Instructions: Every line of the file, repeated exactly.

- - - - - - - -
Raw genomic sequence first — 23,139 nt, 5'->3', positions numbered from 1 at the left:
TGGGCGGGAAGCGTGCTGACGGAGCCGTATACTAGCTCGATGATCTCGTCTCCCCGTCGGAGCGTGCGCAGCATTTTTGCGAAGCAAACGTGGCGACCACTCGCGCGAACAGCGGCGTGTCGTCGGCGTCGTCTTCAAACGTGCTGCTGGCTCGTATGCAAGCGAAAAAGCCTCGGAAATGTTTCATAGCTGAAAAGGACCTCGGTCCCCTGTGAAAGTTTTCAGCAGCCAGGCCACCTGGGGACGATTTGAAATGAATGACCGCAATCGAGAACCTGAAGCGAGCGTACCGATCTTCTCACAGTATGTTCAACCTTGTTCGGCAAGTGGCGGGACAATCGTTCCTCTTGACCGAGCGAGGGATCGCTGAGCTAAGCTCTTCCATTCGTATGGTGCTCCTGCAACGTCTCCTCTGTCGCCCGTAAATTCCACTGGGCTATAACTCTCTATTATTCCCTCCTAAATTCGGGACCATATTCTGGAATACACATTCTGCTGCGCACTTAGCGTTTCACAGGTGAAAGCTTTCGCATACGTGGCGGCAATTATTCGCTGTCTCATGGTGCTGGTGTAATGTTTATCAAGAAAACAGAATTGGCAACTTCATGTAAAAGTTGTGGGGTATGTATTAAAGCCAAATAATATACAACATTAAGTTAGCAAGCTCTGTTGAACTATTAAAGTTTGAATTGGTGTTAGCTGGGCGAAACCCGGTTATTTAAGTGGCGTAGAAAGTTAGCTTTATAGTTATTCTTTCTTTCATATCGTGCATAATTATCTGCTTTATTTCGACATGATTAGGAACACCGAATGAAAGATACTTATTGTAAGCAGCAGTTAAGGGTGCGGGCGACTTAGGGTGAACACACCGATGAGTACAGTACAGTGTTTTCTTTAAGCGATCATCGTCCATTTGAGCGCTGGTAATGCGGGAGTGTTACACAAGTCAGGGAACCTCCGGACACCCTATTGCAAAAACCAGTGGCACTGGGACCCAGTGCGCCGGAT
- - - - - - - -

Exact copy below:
Raw genomic sequence first — 23,139 nt, 5'->3', positions numbered from 1 at the left:
TGGGCGGGAAGCGTGCTGACGGAGCCGTATACTAGCTCGATGATCTCGTCTCCCCGTCGGAGCGTGCGCAGCATTTTTGCGAAGCAAACGTGGCGACCACTCGCGCGAACAGCGGCGTGTCGTCGGCGTCGTCTTCAAACGTGCTGCTGGCTCGTATGCAAGCGAAAAAGCCTCGGAAATGTTTCATAGCTGAAAAGGACCTCGGTCCCCTGTGAAAGTTTTCAGCAGCCAGGCCACCTGGGGACGATTTGAAATGAATGACCGCAATCGAGAACCTGAAGCGAGCGTACCGATCTTCTCACAGTATGTTCAACCTTGTTCGGCAAGTGGCGGGACAATCGTTCCTCTTGACCGAGCGAGGGATCGCTGAGCTAAGCTCTTCCATTCGTATGGTGCTCCTGCAACGTCTCCTCTGTCGCCCGTAAATTCCACTGGGCTATAACTCTCTATTATTCCCTCCTAAATTCGGGACCATATTCTGGAATACACATTCTGCTGCGCACTTAGCGTTTCACAGGTGAAAGCTTTCGCATACGTGGCGGCAATTATTCGCTGTCTCATGGTGCTGGTGTAATGTTTATCAAGAAAACAGAATTGGCAACTTCATGTAAAAGTTGTGGGGTATGTATTAAAGCCAAATAATATACAACATTAAGTTAGCAAGCTCTGTTGAACTATTAAAGTTTGAATTGGTGTTAGCTGGGCGAAACCCGGTTATTTAAGTGGCGTAGAAAGTTAGCTTTATAGTTATTCTTTCTTTCATATCGTGCATAATTATCTGCTTTATTTCGACATGATTAGGAACACCGAATGAAAGATACTTATTGTAAGCAGCAGTTAAGGGTGCGGGCGACTTAGGGTGAACACACCGATGAGTACAGTACAGTGTTTTCTTTAAGCGATCATCGTCCATTTGAGCGCTGGTAATGCGGGAGTGTTACACAAGTCAGGGAACCTCCGGACACCCTATTGCAAAAACCAGTGGCACTGGGACCCAGTGCGCCGGAT